The Amex Members Project, or: How Javascript flukes can sabotage good intentions

Today I visited The Members Project, a site set up by the good PR and charity folks at American Express to make this world a better place and do some branding in the process.

It looked a bit strange that a global project riding on Amex’s marketing power would have so few votes for the charities involved: a handful, less than a hundred in total at when I visited the site. (Just last week, a new Samsung phone offered for charity on eBay Italy alone drew 72 bids – and that’s bids, not votes). Then I tried voting myself, and here’s why:

Amex Members Project

Clicking “Continue” or “Cancel”: right, but what if no “Continue” or “Cancel” buttons are shown? I guess something must have been lost in the Javascript.

(Hint: you can still vote by going inside the individual project page. But my guess is that 95% of potential voters, befuddled, gave up).

Hopefully they fix it soon.

Update (July 25): Bug resolved, many more votes left as of today (over 20,000). Children’s Safe Drinking Water in the lead with over 8,000. The winning project will be announced on August 7. If you have an Amex card, go and cast your vote!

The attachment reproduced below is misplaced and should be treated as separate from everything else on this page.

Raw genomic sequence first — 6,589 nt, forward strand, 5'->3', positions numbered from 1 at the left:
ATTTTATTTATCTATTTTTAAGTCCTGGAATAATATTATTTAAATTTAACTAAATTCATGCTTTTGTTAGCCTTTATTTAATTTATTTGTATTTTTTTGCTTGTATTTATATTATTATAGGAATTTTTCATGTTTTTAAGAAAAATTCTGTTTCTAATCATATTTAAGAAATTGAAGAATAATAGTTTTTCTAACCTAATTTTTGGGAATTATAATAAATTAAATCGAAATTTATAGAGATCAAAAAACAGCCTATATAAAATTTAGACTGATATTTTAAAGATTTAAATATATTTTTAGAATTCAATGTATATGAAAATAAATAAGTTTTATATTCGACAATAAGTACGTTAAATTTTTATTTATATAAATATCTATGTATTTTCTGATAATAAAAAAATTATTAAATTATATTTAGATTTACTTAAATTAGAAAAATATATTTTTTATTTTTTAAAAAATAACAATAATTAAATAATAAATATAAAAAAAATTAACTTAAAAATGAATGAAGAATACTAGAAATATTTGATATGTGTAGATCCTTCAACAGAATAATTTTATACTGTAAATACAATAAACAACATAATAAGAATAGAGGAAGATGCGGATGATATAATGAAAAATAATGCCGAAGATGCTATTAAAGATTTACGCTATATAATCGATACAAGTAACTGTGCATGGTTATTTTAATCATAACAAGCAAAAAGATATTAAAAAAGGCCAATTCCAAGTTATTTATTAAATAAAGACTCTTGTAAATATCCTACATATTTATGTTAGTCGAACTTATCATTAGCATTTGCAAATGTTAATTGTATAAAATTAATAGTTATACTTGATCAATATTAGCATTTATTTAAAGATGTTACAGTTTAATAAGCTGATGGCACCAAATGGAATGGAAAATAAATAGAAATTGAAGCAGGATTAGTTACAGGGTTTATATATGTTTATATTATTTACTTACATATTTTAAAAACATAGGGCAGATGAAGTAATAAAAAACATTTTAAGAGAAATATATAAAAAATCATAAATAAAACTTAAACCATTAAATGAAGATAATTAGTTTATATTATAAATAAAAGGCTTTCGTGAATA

Update (August 1): Read up on the controversy on whether Amex failed to disclose a large corporation’s involvement in the drinking water project, Procter & Gamble’s. Where do I stand? Read my thoughts on a charity project funded by Luxottica.

2 thoughts on “The Amex Members Project, or: How Javascript flukes can sabotage good intentions

  1. This is a great idea for American Express to back! I just signed up and voted (go Clean Water!)

    I didn’t have any problems with the images not showing up … maybe they put a fix in already? Is this problem still happening for you now?

  2. Paola & Sam,

    Did you see this article that appeared in the business section of today’s New York Times:

    P&G Link in Amex Contest Raises Questions of Fairness

    DonorsChoose.org, the small non-profit at which I serve as CTO, is referenced in the article as one of the Top 5 contest finalists.

    We’re doing our best to get-out-the-vote for our project (called “Teachers Ask. You Choose. Students Learn.”), but it’s hard to compete with all the votes that Proctor & Gamble is driving to their “Children’s Safe Drinking Water” project! 😦

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